At first, the typical attempt is to assign portions of existing staff to this activity. These are usually either existing security or compliance staff early efforts can be Excel spreadsheets, access databases, but usually they’re all tracked manually. So, what can you do or where can you look for help to make this process easier on your organization?
Outsourcing! Outsourcing can be an excellent option for risk assessment work. It allows an organization to leverage the experience and existing vendor relationships the outsourcer already has. It provides the benefit of access to subject matter experts no need to train existing staff on any of the processes. The agreement should contractually set SLA’s and turnaround times for expedited requests. A higher number of assessments can be completed as the outsourced staff is working full-time on them, not as part of another role.
Standardized risk evaluation, typically through the use of templates. Which include critical, high, moderate, and low findings and should also include clear definitions of each of those values. Assigning the assessment portions to a partner allows you to focus on their own mediation plans and tasks instead of time on the phone or an email tracking down answers from a particular vendor.
So, I hope that this conversation today was helpful and provided some insight into the world of vendor security management for you. I know we all have a lot going on right now and the thought of starting a new program or even enhancing the one you currently have may feel a bit overwhelming. But even if you don’t have the ability to act on it, I hope something I said sticks with you. And the next time someone says, “I’m not worried about security right now we have patience to deal with”, you might pause and ask just maybe one or two questions more than you would have yesterday about the security of the new vendor you have to now on board in a hurry.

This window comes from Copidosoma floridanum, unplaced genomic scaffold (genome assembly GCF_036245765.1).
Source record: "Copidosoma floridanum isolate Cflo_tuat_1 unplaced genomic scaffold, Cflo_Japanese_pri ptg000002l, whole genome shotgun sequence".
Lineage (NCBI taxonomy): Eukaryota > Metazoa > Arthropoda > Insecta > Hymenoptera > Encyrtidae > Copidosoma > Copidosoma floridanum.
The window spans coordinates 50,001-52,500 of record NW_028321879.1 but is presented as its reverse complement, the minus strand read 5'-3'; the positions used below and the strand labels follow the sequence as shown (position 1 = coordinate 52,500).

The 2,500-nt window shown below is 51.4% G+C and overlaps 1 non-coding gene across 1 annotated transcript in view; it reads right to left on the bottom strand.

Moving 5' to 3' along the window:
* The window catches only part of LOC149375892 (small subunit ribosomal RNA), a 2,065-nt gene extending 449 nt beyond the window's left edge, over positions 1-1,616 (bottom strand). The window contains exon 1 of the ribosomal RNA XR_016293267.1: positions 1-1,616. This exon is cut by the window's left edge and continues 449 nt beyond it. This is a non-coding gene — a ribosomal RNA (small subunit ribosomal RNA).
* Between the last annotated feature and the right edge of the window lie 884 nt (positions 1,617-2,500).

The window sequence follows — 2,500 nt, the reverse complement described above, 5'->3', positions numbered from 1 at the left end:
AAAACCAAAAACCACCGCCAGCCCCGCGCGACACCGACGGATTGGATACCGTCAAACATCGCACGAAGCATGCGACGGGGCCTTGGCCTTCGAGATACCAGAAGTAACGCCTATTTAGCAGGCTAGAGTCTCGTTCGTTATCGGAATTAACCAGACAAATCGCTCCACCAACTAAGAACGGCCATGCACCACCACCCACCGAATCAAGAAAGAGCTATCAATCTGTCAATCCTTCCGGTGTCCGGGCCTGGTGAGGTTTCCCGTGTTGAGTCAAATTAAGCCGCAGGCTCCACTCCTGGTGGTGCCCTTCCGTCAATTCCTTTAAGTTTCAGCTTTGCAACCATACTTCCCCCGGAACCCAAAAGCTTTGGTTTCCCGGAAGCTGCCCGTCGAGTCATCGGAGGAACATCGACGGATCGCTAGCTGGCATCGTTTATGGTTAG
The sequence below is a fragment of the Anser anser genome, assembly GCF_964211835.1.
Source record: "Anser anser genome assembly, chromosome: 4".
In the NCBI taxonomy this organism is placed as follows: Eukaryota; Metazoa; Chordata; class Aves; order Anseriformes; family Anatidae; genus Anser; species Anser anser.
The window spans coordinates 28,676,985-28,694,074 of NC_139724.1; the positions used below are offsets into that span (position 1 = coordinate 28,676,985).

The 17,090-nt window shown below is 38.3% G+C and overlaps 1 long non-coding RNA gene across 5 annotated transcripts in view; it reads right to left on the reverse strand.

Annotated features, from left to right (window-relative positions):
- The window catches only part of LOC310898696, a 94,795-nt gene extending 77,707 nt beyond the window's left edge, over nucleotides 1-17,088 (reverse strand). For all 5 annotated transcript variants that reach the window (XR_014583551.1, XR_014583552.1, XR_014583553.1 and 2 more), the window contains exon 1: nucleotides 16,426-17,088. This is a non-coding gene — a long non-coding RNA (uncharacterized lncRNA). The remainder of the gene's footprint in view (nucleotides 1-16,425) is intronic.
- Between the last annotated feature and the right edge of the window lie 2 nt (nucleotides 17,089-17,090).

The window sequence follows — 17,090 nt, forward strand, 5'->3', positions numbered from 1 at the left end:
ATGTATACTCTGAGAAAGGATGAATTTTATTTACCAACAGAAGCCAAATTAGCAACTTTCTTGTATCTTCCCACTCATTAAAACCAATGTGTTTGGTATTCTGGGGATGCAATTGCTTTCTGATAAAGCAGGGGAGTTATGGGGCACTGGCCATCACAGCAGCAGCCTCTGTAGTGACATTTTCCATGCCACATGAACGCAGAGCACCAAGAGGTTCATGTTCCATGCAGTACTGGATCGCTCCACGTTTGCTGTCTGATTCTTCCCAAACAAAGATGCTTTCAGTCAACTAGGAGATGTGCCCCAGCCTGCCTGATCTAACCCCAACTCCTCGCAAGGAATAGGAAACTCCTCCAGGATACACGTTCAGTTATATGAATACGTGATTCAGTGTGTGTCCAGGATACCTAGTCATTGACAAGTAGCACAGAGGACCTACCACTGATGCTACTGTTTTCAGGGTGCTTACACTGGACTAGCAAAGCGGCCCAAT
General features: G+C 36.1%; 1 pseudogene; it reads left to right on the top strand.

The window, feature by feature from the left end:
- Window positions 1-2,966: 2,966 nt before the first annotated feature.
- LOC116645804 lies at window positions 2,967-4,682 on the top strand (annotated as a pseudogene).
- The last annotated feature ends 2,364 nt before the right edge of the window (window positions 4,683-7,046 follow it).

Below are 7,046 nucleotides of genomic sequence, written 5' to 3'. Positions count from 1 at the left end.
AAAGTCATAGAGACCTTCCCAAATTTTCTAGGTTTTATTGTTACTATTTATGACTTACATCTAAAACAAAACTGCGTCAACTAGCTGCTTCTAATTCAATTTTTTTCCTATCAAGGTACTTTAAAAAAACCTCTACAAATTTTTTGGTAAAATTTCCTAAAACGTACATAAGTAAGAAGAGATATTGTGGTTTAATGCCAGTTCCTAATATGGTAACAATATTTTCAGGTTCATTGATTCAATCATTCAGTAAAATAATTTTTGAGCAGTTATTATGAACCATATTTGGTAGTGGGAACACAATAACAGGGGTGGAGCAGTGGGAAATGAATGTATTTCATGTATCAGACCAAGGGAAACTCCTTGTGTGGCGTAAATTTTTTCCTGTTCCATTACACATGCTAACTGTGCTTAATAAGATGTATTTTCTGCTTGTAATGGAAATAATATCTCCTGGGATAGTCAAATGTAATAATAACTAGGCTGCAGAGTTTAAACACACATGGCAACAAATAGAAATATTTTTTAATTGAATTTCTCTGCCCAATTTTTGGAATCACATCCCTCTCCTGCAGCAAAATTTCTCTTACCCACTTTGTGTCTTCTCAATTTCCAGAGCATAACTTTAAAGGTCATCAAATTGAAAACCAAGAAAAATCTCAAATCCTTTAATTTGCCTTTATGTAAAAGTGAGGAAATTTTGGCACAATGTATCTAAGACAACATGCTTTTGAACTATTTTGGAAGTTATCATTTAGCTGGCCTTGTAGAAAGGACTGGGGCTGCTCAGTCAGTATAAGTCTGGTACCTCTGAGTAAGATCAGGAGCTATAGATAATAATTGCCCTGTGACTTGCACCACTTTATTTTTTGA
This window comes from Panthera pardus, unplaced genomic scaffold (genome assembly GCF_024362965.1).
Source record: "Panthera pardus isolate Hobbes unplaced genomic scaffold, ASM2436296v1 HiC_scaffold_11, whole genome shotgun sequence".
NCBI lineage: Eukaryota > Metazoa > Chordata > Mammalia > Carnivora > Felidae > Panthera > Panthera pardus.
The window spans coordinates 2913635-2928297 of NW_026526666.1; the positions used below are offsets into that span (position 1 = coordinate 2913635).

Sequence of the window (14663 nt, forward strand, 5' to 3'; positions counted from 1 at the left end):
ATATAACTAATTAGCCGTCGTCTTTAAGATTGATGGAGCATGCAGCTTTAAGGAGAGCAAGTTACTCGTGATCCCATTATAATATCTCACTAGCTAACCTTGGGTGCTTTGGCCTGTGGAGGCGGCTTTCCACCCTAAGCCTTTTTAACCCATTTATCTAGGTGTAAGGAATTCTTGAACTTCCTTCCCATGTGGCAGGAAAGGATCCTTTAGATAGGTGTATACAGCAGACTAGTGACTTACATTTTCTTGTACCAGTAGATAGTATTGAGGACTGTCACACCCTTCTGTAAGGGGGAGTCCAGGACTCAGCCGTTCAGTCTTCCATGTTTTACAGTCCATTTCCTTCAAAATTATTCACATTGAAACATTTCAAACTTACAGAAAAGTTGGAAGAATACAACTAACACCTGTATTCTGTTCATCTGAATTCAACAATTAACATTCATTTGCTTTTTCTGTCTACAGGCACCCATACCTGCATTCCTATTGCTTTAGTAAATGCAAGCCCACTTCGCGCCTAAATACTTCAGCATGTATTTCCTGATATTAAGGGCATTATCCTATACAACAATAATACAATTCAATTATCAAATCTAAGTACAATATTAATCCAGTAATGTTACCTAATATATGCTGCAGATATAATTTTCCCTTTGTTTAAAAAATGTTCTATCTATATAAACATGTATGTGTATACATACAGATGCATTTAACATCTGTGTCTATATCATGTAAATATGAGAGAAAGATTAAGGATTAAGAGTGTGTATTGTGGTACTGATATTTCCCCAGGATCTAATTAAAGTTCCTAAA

Great, thank you so much for the best practices Carrie and just a little more explanation of the importance of vendor risk management, especially during the time of the coronavirus.
Few questions for our listeners and kind of on behalf of CynergisTek if you have the time?
Okay! So, question one. In light of the current budget constraints and redirection of funds, current organizations are going through what can organizations do to at least get a better understanding of the risks that exist in their organizations?
Well, I’d start by taking a look at any new vendors that you had to on-board during the pandemic. Pay close attention to those that have the ability to store or process PHI. Remember that PHI is not only stored in applications it can be on VoIP servers in shared databases. Did you set up any new HIE feeds that included COVID data? Did you strictly enforce your normal level of scrutiny about identifying that data? Those would be the places that I would look to start.
Great, thank you. Another question when things calm down and hopefully get somewhat back to normal and organizations start to look for assistance with their programs. Will the work that they have done so far still be a value?
Absolutely! Any questionnaires or existing data that you have should be able to either be imported or transcribed into whatever tool your choice of vendor is using. They should be asking to see your current assessment and helping you decide whether you should continue with those questions or if you should consider one of their existing templates to help broaden the level of questions that you’re asking.
With that, I thank you once again, Carrie, for the helpful information on vendor risk management.
Note for our listeners, if you would like more information or would like to discuss your organization’s vendor risk management processes. Please reach out to us via email. You can contact us at email@example.com or visit our website www.cynergistek.com.
Thanks, Carrie, and thank you again for listening.